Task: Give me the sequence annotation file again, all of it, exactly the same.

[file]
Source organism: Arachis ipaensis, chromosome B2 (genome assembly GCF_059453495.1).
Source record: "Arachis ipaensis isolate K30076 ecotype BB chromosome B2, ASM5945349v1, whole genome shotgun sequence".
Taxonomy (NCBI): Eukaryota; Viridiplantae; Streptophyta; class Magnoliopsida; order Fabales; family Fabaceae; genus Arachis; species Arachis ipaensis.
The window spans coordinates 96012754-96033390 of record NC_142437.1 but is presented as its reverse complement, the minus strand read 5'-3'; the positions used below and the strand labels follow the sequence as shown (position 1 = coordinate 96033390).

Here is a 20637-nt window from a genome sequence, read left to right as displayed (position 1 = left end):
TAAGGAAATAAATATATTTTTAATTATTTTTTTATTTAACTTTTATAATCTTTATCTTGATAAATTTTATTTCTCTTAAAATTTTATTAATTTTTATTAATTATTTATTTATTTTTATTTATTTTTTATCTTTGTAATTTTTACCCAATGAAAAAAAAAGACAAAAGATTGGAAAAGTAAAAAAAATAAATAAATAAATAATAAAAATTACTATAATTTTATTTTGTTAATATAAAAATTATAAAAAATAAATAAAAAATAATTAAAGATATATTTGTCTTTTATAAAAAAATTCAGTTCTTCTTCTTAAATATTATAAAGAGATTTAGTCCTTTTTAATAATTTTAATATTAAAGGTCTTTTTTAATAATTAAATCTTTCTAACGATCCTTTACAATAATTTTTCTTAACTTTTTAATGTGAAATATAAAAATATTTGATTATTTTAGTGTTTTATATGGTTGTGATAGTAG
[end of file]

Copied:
Source organism: Arachis ipaensis, chromosome B2 (genome assembly GCF_059453495.1).
Source record: "Arachis ipaensis isolate K30076 ecotype BB chromosome B2, ASM5945349v1, whole genome shotgun sequence".
Taxonomy (NCBI): Eukaryota; Viridiplantae; Streptophyta; class Magnoliopsida; order Fabales; family Fabaceae; genus Arachis; species Arachis ipaensis.
The window spans coordinates 96012754-96033390 of record NC_142437.1 but is presented as its reverse complement, the minus strand read 5'-3'; the positions used below and the strand labels follow the sequence as shown (position 1 = coordinate 96033390).

Here is a 20637-nt window from a genome sequence, read left to right as displayed (position 1 = left end):
TAAGGAAATAAATATATTTTTAATTATTTTTTTATTTAACTTTTATAATCTTTATCTTGATAAATTTTATTTCTCTTAAAATTTTATTAATTTTTATTAATTATTTATTTATTTTTATTTATTTTTTATCTTTGTAATTTTTACCCAATGAAAAAAAAAGACAAAAGATTGGAAAAGTAAAAAAAATAAATAAATAAATAATAAAAATTACTATAATTTTATTTTGTTAATATAAAAATTATAAAAAATAAATAAAAAATAATTAAAGATATATTTGTCTTTTATAAAAAAATTCAGTTCTTCTTCTTAAATATTATAAAGAGATTTAGTCCTTTTTAATAATTTTAATATTAAAGGTCTTTTTTAATAATTAAATCTTTCTAACGATCCTTTACAATAATTTTTCTTAACTTTTTAATGTGAAATATAAAAATATTTGATTATTTTAGTGTTTTATATGGTTGTGATAGTAG